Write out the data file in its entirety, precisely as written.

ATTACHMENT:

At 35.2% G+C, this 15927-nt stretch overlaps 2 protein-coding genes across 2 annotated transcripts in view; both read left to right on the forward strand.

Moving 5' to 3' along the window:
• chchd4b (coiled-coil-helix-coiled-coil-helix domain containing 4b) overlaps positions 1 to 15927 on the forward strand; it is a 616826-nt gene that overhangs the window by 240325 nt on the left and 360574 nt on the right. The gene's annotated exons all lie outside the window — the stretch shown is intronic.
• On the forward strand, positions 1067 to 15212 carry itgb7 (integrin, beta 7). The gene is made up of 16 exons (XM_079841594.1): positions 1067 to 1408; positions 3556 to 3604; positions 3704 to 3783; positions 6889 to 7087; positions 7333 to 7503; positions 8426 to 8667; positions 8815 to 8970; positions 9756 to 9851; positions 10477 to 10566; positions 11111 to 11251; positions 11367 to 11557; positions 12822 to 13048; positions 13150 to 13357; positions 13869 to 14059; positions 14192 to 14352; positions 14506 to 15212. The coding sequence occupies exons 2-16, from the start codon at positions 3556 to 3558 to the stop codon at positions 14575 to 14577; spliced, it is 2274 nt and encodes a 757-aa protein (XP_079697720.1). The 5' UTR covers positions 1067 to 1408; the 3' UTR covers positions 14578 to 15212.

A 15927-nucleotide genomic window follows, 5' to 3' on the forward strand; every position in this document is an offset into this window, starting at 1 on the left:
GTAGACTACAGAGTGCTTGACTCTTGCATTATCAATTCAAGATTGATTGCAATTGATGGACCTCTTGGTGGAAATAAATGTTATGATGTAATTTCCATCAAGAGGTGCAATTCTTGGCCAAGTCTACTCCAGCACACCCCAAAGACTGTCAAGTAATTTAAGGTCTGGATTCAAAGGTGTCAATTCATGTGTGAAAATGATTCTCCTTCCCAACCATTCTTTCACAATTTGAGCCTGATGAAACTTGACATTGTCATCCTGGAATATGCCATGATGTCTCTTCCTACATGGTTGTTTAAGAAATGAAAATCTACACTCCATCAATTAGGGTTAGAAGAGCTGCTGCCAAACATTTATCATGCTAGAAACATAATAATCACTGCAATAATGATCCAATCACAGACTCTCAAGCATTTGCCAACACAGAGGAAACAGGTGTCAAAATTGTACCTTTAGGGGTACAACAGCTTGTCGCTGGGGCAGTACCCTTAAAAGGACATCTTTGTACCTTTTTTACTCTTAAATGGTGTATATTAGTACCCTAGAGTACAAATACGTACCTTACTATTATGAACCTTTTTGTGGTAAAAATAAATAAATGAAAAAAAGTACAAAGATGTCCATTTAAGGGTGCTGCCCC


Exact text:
At 35.2% G+C, this 15927-nt stretch overlaps 2 protein-coding genes across 2 annotated transcripts in view; both read left to right on the forward strand.

Moving 5' to 3' along the window:
• chchd4b (coiled-coil-helix-coiled-coil-helix domain containing 4b) overlaps positions 1 to 15927 on the forward strand; it is a 616826-nt gene that overhangs the window by 240325 nt on the left and 360574 nt on the right. The gene's annotated exons all lie outside the window — the stretch shown is intronic.
• On the forward strand, positions 1067 to 15212 carry itgb7 (integrin, beta 7). The gene is made up of 16 exons (XM_079841594.1): positions 1067 to 1408; positions 3556 to 3604; positions 3704 to 3783; positions 6889 to 7087; positions 7333 to 7503; positions 8426 to 8667; positions 8815 to 8970; positions 9756 to 9851; positions 10477 to 10566; positions 11111 to 11251; positions 11367 to 11557; positions 12822 to 13048; positions 13150 to 13357; positions 13869 to 14059; positions 14192 to 14352; positions 14506 to 15212. The coding sequence occupies exons 2-16, from the start codon at positions 3556 to 3558 to the stop codon at positions 14575 to 14577; spliced, it is 2274 nt and encodes a 757-aa protein (XP_079697720.1). The 5' UTR covers positions 1067 to 1408; the 3' UTR covers positions 14578 to 15212.

A 15927-nucleotide genomic window follows, 5' to 3' on the forward strand; every position in this document is an offset into this window, starting at 1 on the left:
GTAGACTACAGAGTGCTTGACTCTTGCATTATCAATTCAAGATTGATTGCAATTGATGGACCTCTTGGTGGAAATAAATGTTATGATGTAATTTCCATCAAGAGGTGCAATTCTTGGCCAAGTCTACTCCAGCACACCCCAAAGACTGTCAAGTAATTTAAGGTCTGGATTCAAAGGTGTCAATTCATGTGTGAAAATGATTCTCCTTCCCAACCATTCTTTCACAATTTGAGCCTGATGAAACTTGACATTGTCATCCTGGAATATGCCATGATGTCTCTTCCTACATGGTTGTTTAAGAAATGAAAATCTACACTCCATCAATTAGGGTTAGAAGAGCTGCTGCCAAACATTTATCATGCTAGAAACATAATAATCACTGCAATAATGATCCAATCACAGACTCTCAAGCATTTGCCAACACAGAGGAAACAGGTGTCAAAATTGTACCTTTAGGGGTACAACAGCTTGTCGCTGGGGCAGTACCCTTAAAAGGACATCTTTGTACCTTTTTTACTCTTAAATGGTGTATATTAGTACCCTAGAGTACAAATACGTACCTTACTATTATGAACCTTTTTGTGGTAAAAATAAATAAATGAAAAAAAGTACAAAGATGTCCATTTAAGGGTGCTGCCCC